Family law advice

If you have any queries in relation to separation, divorce, de facto relationships, property settlement or child support payments, my firm Hooper Family Lawyers can assist you with practical advice. 

We are family lawyers servicing all areas in Brisbane and on the Gold Coast.

It’s not unusual in many areas of law to apply time limits to the performance of a task or making a claim. Typically, time limits are something that lawyers are very mindful of when first meeting with, and advising a client, because if time limits are missed, the family lawyer could potentially be liable if a client suffers loss.

Sometimes “timing” is important to a client as well. I have often been asked “should I wait to do my divorce before I finalise property settlement?” or with respect to relocating children “should I wait before going to Court”? These types of situations fall into the strategy of a case and there are many more examples where timing is important for a satisfactory outcome.

The following are some (not all) of the important references to time that occur when you’re involved in a Family Law matter.

Divorce

Since 1975 there has only been one ground for Divorce in Australia. That is “irretrievable breakdown of the marriage”. This is evidenced by a 12-month continuous period of separation. However, to promote the opportunity for reconciliation, married couples can get back together for up to 3 months without “resetting the clock”.

For example, if I’m separated for 3 months and get back together for up to another 3 months and then separate again, the first 3 months is counted as part of the 12-month continuous period of separation. If I get back with my husband or wife for 4 months though, the 12 months would need to start again. 

Also, if I’m only married for 2 years there is an additional requirement for a “counselling certificate” and counselling before the Divorce can be filed. Again, this is designed to “give love a second chance” and see whether the marriage can be saved. 

Limitation periods for property claims

There are restrictions on when a claim for property settlement can be brought which are slightly different for married or de facto relationship couples. Lawyers call these time limits “Limitation Periods”.

The time limits are:

  • For married couples within 1 year of the date of a Divorce.
  • For de facto couples within 2 years of separation. 

For married couples the time limit will not commence until a Divorce occurs. Many people think of the Divorce as covering all of the property and children’s issues however this is not the case. 

A Divorce is only the termination of the marriage. People can resolve parenting issues and property settlement without ever being Divorced. Conversely, people can be Divorced and not resolve property issues.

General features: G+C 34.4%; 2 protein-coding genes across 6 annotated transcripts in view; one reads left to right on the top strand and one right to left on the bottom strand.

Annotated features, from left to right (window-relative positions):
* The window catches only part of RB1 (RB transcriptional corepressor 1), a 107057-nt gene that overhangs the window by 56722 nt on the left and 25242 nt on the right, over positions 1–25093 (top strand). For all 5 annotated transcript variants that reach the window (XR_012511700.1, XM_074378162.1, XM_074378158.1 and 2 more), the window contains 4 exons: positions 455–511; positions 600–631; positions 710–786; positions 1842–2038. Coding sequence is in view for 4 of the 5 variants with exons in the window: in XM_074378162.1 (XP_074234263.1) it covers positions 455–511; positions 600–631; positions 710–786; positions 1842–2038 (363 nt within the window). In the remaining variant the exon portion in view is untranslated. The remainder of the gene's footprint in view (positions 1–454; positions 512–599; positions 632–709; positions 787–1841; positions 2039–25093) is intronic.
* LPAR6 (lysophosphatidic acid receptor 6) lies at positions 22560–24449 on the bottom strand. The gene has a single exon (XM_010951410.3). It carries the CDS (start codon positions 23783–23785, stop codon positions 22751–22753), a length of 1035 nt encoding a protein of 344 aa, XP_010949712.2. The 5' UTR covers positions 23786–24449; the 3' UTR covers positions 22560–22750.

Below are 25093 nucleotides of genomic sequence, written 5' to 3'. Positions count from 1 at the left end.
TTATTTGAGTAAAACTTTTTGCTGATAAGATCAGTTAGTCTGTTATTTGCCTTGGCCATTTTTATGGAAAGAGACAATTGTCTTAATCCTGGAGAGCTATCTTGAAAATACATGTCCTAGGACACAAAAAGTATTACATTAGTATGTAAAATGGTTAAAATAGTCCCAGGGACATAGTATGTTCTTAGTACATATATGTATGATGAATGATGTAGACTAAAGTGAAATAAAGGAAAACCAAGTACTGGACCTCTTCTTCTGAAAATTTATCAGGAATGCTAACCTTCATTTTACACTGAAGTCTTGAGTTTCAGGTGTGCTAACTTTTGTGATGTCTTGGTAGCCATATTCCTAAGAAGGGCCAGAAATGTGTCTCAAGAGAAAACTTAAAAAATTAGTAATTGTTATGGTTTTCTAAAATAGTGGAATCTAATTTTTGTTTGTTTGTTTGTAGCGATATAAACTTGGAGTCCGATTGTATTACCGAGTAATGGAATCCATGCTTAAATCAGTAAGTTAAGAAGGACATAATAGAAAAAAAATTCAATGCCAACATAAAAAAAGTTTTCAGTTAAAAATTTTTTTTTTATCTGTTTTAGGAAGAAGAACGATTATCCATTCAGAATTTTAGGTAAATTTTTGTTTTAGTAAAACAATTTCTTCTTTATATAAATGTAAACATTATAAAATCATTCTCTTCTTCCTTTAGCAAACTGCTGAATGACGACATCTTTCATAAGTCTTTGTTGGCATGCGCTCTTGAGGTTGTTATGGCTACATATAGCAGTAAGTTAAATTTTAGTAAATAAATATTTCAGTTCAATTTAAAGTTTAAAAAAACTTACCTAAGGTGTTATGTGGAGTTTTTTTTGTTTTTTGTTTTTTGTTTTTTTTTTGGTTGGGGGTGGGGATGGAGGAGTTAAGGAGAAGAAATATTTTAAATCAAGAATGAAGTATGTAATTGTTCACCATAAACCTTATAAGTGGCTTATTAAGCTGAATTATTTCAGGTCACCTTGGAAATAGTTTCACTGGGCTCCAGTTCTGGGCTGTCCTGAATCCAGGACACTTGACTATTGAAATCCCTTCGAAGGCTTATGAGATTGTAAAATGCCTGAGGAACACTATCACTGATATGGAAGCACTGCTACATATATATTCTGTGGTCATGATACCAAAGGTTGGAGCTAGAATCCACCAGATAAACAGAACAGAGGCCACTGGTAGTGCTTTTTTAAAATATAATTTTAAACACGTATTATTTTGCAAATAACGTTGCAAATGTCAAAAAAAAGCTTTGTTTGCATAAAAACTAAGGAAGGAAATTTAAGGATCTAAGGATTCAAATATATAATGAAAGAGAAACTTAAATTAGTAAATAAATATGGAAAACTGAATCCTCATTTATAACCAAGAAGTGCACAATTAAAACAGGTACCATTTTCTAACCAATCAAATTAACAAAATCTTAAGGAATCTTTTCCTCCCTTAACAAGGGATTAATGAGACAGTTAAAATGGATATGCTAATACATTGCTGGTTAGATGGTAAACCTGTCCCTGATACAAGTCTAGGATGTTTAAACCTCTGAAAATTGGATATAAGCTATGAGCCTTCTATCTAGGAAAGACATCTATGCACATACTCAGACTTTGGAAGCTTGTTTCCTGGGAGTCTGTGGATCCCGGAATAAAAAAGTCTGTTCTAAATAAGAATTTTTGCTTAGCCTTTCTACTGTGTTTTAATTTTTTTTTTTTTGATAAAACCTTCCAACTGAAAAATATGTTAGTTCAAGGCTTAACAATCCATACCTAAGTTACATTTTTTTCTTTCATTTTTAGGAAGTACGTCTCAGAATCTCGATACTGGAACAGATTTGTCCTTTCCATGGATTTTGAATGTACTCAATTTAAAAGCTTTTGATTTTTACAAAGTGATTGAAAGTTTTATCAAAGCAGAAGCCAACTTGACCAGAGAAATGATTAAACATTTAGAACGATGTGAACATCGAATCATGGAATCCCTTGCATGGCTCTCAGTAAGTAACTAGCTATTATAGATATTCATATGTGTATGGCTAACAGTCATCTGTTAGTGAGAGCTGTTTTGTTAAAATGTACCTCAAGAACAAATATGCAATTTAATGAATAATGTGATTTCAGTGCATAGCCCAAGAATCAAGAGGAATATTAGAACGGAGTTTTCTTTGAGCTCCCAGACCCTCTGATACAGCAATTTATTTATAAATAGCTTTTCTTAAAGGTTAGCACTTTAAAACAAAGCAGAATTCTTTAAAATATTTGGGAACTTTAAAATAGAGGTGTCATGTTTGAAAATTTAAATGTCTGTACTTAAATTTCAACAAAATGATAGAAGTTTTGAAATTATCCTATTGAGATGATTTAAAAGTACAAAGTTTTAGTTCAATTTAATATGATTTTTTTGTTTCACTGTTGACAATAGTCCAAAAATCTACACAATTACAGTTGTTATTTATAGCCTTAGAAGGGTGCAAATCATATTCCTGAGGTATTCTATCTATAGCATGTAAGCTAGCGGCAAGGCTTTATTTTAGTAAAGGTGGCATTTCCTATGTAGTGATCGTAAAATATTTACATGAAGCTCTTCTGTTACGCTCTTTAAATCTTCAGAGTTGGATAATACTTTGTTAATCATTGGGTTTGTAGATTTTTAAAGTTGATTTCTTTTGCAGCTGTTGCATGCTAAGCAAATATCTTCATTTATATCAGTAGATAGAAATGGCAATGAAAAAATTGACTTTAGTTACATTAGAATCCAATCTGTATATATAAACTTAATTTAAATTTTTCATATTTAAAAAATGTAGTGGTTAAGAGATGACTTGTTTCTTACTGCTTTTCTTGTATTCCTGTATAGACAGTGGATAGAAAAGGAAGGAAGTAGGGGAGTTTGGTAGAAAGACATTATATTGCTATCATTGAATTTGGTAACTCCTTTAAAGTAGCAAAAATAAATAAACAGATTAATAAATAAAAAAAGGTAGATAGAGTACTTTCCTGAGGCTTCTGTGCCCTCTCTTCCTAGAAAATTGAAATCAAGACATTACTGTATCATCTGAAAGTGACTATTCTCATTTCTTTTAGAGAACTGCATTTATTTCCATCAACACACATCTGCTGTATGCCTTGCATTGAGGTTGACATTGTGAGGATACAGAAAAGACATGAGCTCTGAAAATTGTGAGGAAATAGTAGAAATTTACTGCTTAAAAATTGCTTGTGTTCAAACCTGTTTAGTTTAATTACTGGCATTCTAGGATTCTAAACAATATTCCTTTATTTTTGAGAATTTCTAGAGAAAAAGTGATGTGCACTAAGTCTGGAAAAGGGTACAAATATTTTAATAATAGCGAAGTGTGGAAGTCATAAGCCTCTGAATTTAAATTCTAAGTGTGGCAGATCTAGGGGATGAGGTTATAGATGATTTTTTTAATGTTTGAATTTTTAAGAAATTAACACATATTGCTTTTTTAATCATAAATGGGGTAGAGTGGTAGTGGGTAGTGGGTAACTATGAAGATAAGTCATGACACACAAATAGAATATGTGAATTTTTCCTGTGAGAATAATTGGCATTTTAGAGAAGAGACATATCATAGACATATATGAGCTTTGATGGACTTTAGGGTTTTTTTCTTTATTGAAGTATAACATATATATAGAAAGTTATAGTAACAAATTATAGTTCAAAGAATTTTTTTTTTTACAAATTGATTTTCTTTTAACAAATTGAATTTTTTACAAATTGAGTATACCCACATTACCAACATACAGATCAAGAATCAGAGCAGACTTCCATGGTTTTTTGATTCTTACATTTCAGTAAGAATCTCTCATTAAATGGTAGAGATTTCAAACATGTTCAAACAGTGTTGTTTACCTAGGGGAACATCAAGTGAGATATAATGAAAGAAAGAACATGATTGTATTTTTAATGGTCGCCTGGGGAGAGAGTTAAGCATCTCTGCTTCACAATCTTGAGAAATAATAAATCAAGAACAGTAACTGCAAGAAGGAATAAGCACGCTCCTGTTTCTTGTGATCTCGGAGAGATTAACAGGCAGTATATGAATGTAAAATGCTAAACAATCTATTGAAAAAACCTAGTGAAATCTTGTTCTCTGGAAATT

There are some cases where people have waited long periods of time, haven’t been Divorced and seek property settlement (some more than 20 years after separation). This is not advisable as it introduces much complexity into the issues to be resolved. Without delving too far into issues of “contributions”, contributions have a different character post separation and long period of separate economic activity can be difficult to assess. In some cases, Courts have determined that after such a long period it may be no longer “just and equitable” to adjust property interests, which is a requirement of the power of the Court to Order a property settlement.

Most married people make the property settlement a priority before the Divorce and in my view this is sensible. There is no danger of the Limitation Period expiring and it makes the process simpler. In my experience complexity in legal matters typically means higher costs.

For de facto couples since 2009 (in most states) they enjoy the same processes as married couples, and the substantiative law is largely the same. However, not so regarding the Limitation Period. While married couple have 1 year it operates from the date they obtain a Divorce. De facto couples have 2 years but this time starts running from the date they separate.

In practical terms a looming Limitation Period means to protect it from expiring a Court Application must be made. Most people don’t want to go to Court and would prefer to negotiate a settlement so making sure there is sufficient time is important. Going to Court doesn’t mean you can’t negotiate a resolution, but it adds to stress and costs.

What if the Limitation Period does expire?

If the Limitation Period does expire it doesn’t necessarily mean you can’t proceed with a claim.